With the Humminbird 998c SI hooked onto the boat, we hit the Connecticut River to see what the walleye were holding on underwater. We knew that the timber was a key feature but what caused them to hold more concentrated on one area more than another is what keeps us excited to fish every chance we get!
To start the day, we cruised around a good chunk of the river to get a handle on what makes up the area we fish. We found quite a bit of timber with a downstream oriented lean. The logs were stacked one right after another making it very clear as to why we lose so many jigs! If the SI/DI unit could pick up the lures the whole bottom would glow!
As usual, we were jigging crawlers on a 1/4 ounce lead head. With little rain lately, the water on the Connecticut River was not running high nor were the hydro dams pulling water. When the current is faster, it’s best not to fish but if we do we upgrade our jigs to either a 3/8 or 1/2 ounce weight. The currents make vertical jigging nearly impossible because as your line drops it gets entwined in the logs. With a faster current, trolling parallel and as close as possible to the log jams would be your best bet.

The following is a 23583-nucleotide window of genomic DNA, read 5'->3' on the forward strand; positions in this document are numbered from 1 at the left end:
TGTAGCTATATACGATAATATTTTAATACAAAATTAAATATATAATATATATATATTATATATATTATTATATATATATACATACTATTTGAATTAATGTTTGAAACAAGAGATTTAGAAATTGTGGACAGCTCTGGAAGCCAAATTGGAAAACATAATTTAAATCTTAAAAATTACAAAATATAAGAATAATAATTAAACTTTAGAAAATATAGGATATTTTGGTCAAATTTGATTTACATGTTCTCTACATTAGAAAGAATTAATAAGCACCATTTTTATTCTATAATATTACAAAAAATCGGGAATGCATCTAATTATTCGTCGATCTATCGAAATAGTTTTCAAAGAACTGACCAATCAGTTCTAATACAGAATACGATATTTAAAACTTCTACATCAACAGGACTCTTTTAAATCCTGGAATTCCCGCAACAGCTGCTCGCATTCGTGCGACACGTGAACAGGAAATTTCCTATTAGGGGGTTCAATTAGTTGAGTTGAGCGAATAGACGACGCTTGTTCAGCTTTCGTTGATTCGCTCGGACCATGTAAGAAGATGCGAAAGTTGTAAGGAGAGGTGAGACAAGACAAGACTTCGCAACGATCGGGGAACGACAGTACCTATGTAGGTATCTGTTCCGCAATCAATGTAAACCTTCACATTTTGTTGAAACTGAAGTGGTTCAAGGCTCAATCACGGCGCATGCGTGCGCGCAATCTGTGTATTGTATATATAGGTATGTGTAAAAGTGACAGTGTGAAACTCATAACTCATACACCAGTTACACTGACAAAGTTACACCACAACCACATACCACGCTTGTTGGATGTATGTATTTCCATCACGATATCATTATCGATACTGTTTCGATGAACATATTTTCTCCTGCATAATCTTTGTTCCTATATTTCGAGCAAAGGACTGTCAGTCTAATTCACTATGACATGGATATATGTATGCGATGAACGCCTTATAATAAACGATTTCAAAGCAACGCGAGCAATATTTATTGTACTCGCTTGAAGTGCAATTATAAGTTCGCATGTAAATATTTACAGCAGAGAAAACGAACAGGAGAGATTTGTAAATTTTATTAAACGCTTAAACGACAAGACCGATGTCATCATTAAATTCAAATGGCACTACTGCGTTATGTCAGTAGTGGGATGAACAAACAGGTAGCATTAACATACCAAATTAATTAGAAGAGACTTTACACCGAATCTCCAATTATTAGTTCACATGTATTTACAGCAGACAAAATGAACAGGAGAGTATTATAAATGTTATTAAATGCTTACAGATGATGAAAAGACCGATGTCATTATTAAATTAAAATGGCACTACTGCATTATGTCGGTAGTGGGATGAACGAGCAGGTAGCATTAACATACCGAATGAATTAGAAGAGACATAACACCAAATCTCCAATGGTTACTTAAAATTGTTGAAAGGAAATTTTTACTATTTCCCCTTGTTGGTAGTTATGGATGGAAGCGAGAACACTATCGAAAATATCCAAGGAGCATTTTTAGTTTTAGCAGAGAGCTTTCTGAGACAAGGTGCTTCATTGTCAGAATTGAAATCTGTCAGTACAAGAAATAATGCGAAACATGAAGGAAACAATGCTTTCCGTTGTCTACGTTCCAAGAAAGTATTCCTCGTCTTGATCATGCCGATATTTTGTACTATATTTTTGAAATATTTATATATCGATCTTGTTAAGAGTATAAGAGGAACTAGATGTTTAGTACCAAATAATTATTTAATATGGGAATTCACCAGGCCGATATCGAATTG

Though the water conditions were ideal, the fishing was not. We caught half a dozen walleye, one of which was over the slot, one was in the slot and the rest were under. We took a few smaller eaters for the table that night. Even though the walleye bite was slow, the perch and rockbass were as hungry as usual. They feed so aggressively, it makes me wonder if they just out compete the walleye when the jig drops down.
As for what makes these fish hold in certain pockets more than others, it all goes back to having a good ambush location and offers a break from the current. Each trip, we zone in on certain pockets in these log jams are productive. When one produces over and over, its important for us to keep notes on how we fished it. Sometimes we can pull a few from the same spot while others we limit it with one fish. I think sometimes we spook the fish out because we come from the wrong direction or snag a branch on the way up.
Check out Vertical Jigging The Connecticut River on our YouTube Page.